Share this post


Link to post
Share on other sites

I like really robust stuff, because flakey doesn't last very long on the road and it's just not worth messing with. If you want truly stout cable but don't feel like spending $80 for a 4 foot length, make your own. Go to a home supply store and buy a few feet of 14/2 cable. That'll cost you about $2-$3. While you're there, grab some heat shrink tubing in two different sizes, one that'll fit over that cable and the other that'll fit over these:

 

http://accessories.musiciansfriend.com/product/Switchcraft-184L-14-Phone-Plug-Large-Handle?sku=330351

 

I think you'll need 3/4" tubing, if I recall correctly. You'll need it to fit over the entire barrel of the plug assembly. The tubing will set you back about $2-$3, and the cable ends around $6.00 each. GC carries these (but call first, because they don't always have them in stock, and it sucks to make a wasted trip to GC), if you don't want to pay shipping from MF or somewhere else.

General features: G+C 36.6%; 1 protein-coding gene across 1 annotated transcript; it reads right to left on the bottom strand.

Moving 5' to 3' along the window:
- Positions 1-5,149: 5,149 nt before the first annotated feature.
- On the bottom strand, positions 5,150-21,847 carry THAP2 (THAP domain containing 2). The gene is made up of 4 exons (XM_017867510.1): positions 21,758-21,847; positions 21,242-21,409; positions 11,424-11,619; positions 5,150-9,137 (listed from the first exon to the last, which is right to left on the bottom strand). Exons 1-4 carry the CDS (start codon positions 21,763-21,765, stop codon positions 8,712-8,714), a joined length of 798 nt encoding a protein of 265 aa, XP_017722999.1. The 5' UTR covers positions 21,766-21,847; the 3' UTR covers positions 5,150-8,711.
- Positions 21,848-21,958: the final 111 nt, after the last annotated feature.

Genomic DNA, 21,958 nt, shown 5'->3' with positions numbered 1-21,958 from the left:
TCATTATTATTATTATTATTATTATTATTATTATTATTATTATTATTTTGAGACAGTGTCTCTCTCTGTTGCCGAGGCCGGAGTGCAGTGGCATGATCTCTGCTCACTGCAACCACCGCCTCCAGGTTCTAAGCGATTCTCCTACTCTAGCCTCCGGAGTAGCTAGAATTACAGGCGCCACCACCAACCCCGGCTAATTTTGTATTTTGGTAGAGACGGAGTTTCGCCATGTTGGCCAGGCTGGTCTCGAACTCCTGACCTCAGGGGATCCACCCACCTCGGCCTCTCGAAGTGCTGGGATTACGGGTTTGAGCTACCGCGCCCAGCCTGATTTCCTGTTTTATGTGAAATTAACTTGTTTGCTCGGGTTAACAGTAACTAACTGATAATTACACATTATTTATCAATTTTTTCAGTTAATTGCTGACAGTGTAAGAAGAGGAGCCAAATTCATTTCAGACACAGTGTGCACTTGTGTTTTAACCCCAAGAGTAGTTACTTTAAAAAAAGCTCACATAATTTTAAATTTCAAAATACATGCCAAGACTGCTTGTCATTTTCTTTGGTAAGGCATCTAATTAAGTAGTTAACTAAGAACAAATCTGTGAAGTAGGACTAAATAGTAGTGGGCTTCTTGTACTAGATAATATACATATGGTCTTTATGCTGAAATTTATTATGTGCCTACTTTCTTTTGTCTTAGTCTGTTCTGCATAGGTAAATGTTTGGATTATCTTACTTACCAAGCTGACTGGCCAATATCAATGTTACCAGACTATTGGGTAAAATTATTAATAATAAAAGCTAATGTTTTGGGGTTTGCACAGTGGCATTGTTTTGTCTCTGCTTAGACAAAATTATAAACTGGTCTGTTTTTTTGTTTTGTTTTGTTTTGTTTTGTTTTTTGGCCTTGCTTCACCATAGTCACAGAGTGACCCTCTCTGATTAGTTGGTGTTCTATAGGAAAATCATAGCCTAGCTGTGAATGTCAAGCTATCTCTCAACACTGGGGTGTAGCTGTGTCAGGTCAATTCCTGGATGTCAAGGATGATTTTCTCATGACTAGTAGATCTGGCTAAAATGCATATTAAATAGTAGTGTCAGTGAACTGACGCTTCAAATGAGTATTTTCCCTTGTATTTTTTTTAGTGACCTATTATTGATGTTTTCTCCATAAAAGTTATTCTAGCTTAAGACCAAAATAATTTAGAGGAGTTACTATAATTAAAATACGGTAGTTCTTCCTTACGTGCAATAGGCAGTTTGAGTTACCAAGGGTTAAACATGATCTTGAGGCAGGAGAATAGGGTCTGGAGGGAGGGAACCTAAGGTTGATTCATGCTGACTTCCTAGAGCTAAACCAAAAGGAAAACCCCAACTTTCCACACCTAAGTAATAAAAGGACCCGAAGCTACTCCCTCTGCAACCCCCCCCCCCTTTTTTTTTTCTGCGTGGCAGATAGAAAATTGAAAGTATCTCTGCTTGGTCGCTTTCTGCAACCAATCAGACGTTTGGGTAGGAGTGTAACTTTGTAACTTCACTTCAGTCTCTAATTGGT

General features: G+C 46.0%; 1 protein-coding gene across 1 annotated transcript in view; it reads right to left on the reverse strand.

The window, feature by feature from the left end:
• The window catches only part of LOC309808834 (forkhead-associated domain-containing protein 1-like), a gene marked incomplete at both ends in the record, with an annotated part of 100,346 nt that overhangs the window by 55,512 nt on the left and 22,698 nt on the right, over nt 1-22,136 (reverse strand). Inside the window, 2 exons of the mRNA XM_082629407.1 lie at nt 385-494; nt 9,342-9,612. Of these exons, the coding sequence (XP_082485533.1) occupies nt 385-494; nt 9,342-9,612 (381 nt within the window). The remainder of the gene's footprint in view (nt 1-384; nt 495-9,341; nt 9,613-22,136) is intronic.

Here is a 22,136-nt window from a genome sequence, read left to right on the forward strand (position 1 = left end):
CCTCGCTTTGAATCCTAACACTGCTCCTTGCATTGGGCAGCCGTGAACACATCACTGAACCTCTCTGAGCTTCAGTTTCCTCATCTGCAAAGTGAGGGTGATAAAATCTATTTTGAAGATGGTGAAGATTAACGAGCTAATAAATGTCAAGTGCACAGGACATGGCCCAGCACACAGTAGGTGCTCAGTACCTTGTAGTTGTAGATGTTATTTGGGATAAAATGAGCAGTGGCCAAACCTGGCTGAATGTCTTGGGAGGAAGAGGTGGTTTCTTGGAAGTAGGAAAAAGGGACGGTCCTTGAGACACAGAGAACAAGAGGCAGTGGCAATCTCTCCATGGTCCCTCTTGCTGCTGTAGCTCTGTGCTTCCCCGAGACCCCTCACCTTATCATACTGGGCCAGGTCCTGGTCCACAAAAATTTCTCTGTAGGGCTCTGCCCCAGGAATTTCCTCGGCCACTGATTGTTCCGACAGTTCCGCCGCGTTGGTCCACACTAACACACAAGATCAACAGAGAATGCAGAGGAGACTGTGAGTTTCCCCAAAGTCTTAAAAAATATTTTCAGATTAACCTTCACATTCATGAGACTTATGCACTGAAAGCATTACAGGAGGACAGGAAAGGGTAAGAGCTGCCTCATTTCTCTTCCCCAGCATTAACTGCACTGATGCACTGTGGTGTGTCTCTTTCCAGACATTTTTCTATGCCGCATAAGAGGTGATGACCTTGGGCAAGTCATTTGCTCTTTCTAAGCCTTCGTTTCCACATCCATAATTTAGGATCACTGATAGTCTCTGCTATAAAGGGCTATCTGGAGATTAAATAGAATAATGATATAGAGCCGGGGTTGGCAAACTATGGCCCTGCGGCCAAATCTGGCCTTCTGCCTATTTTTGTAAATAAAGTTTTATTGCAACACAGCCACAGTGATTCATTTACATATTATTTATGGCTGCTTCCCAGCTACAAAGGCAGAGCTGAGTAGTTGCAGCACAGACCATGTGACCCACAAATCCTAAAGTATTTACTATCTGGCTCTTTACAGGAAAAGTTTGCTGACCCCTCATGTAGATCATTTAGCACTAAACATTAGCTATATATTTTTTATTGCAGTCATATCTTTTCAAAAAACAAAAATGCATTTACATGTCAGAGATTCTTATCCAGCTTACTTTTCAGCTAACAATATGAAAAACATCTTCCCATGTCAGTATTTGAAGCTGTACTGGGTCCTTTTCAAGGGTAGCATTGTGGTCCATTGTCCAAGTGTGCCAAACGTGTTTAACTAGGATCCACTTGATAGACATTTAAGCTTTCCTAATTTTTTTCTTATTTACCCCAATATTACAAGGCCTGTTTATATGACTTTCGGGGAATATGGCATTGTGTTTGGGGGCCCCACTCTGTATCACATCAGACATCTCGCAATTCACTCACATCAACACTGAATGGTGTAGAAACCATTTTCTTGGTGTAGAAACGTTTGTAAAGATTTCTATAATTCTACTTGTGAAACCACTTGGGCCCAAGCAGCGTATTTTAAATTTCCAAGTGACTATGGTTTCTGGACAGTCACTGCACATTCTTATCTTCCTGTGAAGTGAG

Now, just strip about an inch of the insulation on each end of the cable and about 1/4" of each wire, then slide a sleeve of the plug barrel, the plug insulator, and then a sleeve of the smaller heat shrink tubing over each end.

 

Twist the bare wires so that you don't have frays, and insert the white end into the hole on the plug end, bend the end around, and solder in place. Make sure you heat the surface, and not just the solder. Melt the solder onto the surface, not onto the iron.